Thursday, October 27, 2016

Are Hazard Pointers Lock-Free or Wait-Free ?

I've seen some people refer to Hazard Pointers (HP) as lock-free and others as wait-free, so which one is it?

The simple answer is: they're lock-free

The complex answer is: it depends

If you go and take a look at the original HP paper by Maged Michael, you'll see there is an implicit mention of "lock-free":
I mean, the title itself has the term "lock-free" in it: "Hazard Pointers: Safe Memory Reclamation for Lock-Free Objects"

So it's lock-free, right?

But then you start reading the text and in page 492 you have this:
(...) It is wait-free [8], i.e., progress is guaranteed for active threads individually, not just collectively; thus, it is also applicable to wait-free algorithms without weakening their progress guarantee. It allows reclaimed memory to be returned to the operating system. It does not require any special support from the kernel or the scheduler. (...)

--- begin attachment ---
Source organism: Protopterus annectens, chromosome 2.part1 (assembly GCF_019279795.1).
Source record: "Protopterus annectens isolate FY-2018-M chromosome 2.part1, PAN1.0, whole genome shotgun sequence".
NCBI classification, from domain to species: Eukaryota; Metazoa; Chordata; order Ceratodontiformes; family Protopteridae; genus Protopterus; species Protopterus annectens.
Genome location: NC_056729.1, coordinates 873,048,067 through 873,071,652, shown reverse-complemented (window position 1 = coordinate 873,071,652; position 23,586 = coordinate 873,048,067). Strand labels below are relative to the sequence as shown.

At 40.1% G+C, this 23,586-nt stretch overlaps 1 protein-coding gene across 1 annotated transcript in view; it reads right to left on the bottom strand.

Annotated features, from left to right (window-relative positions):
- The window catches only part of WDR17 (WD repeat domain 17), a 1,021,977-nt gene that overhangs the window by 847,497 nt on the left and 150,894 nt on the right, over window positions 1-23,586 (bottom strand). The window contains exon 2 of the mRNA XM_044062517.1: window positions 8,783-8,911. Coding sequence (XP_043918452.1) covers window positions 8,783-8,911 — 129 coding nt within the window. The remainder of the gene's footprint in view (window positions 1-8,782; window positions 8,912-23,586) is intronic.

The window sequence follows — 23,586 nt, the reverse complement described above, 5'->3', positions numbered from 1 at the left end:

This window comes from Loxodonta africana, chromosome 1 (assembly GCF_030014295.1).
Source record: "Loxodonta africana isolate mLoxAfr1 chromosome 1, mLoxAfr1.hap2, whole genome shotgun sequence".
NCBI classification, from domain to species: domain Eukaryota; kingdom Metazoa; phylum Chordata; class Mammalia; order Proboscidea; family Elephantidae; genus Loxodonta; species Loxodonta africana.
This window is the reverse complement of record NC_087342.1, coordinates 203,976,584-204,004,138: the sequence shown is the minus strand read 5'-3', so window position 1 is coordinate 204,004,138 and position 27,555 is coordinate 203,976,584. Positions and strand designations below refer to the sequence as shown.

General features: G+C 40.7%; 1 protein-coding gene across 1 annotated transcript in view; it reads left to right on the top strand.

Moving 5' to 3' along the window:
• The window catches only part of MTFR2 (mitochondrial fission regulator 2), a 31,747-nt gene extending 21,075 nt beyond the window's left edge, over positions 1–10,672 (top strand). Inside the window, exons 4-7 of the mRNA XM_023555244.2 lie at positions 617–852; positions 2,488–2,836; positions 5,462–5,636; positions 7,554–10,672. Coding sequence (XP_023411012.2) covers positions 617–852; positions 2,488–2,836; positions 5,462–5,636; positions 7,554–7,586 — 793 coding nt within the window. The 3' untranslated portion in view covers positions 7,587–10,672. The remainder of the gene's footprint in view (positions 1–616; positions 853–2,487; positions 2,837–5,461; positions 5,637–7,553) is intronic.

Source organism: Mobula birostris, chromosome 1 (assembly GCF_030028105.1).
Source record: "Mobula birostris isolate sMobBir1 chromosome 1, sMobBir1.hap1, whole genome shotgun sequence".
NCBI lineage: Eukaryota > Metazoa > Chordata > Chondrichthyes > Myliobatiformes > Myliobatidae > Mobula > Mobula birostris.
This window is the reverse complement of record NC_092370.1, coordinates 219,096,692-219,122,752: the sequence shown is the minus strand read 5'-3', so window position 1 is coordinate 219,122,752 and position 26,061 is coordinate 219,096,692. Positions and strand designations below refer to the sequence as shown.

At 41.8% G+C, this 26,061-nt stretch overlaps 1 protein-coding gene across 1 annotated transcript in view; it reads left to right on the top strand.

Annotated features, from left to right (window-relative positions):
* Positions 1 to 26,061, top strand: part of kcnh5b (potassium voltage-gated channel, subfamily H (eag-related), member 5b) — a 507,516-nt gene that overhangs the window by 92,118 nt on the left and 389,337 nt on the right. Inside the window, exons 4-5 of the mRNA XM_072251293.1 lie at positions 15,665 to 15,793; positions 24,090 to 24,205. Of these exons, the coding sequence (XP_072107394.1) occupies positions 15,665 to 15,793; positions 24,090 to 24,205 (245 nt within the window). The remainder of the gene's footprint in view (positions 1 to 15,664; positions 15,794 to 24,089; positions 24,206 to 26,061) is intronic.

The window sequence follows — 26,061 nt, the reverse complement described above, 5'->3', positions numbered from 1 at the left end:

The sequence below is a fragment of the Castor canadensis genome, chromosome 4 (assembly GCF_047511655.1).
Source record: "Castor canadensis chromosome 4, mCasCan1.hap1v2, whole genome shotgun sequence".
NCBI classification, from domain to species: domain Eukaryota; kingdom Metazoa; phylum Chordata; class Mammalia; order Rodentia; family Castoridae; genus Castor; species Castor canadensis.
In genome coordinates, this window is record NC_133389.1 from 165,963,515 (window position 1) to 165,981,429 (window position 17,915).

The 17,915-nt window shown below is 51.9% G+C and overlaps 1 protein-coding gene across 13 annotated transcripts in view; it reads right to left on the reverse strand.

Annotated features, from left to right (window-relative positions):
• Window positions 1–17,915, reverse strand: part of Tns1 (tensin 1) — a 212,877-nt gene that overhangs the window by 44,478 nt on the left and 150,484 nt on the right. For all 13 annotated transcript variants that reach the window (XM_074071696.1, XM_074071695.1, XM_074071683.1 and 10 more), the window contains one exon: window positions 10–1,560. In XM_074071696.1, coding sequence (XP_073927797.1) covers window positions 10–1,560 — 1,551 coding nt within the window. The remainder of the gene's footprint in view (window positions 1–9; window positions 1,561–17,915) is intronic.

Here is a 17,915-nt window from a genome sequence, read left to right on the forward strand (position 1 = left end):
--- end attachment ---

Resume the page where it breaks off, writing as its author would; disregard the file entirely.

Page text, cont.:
The first sentence is clearly mentioning that although this was designed for usage in lock-free algorithms, it can be used in wait-free algorithms, and the HP itself will be wait-free.
The last sentence is just to say that you don't need kernel/scheduler support like you do on the Linux Kernel's RCU. Of course, nowadays there are good userspace RCU implementations that don't need that either and can be implemented with just atomics, i.e. they're as generic as HPs.

Huhhh, so it's wait-free then?

Not so fast. The question you want to pose is:
Is it true that we can we apply HPs to a wait-free algorithm and keep it wait-free? For every wait-free algorithm?

Andreia and I know for a fact that answer to this question is "No".
Not every wait-free algorithm can be adapted to use Hazard Pointers and still maintain its wait-free progress. The best example is the list by Tim Harris (later modified by Maged Michael himself) which can be made wait-free for lookups, i.e. the contains() method, but when using HP it will revert back to being lock-free (more details on this below).

The Hazard Pointers technique has three procedures in its API:
- Publish a pointer: publish(ptr)
- Clear a pointer: clear(ptr)
- Retire an object: retire(ptr)    (named retireNode() in the original paper)